The Lambs could not hold the momentum, however. Sista Shovechild was sent off on a jammer penalty, and the ensuing ARRG power jam both extended the lead (to 81-48) and bled precious time from the game clock. With roughly three minutes remaining, Cherry Choke wore the star for CRG. This time, Bombtrack returned the favor. Even though Cherry did not get lead, pivot Bombtrack led a sharp CRG pack, which shut down the ARRG jammer. Cherry proceeded to put up a 15-0 jam, leaving 20 seconds on the clock for one last push. Amazingly, the Lunachix jammer was sent off on a major, leaving Hot Slice all by herself and able to let the jam run the full two minutes. As the partisan crowd grew exponentially louder, Hot Slice started to add points. The ARRG pack, however, hung tough, knocking her around just enough to keep her from making up the entire deficit. When the final whistle blew, Slice's 15-0 jam left ARRG with a slim 84-78 victory. Over the last five minutes or so, it was obvious that ARRG were struggling and the Lambs were gaining the edge. Had this been a 60-minute game, I'm almost certain the outcome would have swung the other way.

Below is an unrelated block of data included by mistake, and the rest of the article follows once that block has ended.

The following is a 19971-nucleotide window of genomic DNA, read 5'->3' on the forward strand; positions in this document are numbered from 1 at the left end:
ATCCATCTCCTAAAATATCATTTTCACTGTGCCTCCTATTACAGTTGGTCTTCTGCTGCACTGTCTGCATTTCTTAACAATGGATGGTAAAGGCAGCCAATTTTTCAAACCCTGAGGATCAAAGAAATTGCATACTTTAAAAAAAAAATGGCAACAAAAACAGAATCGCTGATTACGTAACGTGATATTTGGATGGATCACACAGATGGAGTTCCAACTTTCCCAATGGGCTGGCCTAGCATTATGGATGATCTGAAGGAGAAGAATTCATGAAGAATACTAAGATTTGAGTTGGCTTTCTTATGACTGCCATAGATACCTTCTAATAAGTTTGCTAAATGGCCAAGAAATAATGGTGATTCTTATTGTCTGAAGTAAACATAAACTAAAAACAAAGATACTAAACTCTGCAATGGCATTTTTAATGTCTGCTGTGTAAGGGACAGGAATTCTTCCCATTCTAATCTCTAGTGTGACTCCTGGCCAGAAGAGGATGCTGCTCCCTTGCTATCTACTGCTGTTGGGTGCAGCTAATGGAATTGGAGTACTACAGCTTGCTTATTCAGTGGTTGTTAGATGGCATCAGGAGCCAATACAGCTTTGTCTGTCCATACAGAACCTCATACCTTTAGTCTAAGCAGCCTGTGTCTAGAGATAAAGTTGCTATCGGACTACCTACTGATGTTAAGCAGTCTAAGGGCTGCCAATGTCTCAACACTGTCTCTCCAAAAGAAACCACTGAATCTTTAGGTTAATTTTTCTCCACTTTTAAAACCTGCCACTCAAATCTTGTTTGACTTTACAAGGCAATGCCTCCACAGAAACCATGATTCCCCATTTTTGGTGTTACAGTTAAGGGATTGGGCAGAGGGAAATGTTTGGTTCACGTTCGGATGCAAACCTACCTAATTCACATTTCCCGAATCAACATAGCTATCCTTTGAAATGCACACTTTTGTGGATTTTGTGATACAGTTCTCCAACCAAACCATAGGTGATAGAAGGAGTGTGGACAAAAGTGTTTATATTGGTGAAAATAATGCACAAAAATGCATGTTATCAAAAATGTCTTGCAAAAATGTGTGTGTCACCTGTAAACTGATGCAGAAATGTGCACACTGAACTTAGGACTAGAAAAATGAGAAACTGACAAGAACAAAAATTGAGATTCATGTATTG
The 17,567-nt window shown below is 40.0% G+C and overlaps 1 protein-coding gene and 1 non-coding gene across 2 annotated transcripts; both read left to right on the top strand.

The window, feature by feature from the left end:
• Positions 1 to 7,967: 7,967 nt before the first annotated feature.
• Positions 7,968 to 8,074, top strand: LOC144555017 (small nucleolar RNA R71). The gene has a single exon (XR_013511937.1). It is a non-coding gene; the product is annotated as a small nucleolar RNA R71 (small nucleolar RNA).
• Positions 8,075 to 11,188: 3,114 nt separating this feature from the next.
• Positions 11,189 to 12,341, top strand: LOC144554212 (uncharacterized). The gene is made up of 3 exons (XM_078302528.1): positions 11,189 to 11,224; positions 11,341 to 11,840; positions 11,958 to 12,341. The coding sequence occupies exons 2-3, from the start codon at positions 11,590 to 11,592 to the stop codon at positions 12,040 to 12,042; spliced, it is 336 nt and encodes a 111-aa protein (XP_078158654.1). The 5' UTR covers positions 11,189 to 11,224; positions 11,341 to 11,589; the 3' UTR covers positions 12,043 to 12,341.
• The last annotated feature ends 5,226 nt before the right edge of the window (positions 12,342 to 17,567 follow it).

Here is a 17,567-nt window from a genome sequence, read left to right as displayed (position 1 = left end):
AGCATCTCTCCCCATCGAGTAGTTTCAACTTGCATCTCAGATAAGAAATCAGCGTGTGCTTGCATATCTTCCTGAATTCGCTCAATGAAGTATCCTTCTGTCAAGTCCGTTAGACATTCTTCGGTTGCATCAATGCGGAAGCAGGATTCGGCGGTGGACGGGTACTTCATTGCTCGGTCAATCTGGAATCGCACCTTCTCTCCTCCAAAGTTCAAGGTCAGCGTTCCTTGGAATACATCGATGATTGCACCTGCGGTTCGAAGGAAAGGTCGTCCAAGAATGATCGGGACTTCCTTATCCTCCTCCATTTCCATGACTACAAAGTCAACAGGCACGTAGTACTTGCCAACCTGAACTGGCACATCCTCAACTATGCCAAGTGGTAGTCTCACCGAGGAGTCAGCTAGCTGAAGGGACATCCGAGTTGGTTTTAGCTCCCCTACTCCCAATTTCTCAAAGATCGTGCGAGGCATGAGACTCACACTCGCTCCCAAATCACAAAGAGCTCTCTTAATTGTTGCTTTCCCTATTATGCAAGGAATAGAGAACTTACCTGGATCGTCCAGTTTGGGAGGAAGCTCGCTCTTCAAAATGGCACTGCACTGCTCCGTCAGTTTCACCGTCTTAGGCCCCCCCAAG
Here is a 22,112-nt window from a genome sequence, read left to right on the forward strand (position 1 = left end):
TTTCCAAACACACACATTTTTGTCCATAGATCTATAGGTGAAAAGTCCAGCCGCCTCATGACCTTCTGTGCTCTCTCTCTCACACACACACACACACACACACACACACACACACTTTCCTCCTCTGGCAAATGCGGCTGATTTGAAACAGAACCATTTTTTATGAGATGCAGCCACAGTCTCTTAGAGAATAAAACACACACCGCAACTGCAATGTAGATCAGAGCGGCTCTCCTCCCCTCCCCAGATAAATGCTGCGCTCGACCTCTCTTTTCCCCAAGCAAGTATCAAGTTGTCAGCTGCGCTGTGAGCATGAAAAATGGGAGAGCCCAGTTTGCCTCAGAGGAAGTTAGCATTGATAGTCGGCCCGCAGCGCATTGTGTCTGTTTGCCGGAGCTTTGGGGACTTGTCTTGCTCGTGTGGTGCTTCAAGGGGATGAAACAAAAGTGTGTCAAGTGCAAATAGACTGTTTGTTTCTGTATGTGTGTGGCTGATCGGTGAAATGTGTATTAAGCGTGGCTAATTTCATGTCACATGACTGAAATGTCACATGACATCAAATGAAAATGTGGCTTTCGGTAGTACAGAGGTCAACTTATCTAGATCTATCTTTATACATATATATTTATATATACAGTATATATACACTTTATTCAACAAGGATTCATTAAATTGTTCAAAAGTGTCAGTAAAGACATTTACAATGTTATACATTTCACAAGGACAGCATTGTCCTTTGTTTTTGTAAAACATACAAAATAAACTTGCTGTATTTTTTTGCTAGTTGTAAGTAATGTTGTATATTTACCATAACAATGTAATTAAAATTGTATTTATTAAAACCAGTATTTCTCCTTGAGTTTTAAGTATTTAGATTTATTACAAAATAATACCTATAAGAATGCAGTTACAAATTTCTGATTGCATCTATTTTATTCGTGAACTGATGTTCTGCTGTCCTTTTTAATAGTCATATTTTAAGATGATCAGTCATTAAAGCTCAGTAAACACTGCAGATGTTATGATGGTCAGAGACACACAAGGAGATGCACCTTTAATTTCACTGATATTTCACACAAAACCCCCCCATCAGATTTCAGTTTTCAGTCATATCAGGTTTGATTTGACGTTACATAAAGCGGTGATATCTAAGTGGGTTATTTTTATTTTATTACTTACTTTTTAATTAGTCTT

Hot Slice and Sista Shovechild were the most-utilized jammers for CRG. They both had their moments, but I found it pretty difficult to judge the jammers in this bout. I couldn't tell whether the main jammers were having an off game or the packs' lack of offensive awareness was more of an external constraint. Nonetheless, I was impressed by the way Slice and Shovechild battled through some very tough packs. The lack of space to maneuver meant that the nice jukes and cuts I had seen from both of them the week before were few and far between. With the slow, dense packs, jammers were forced to be patient and employ more of the "wrecking-ball" approach to get through. I thought Shovechild made the transition to this style a bit more quickly. Unfortunately, this type of jamming also makes a skater more penalty-prone, and it led to a momentum-killing trip to the box for her in the second half.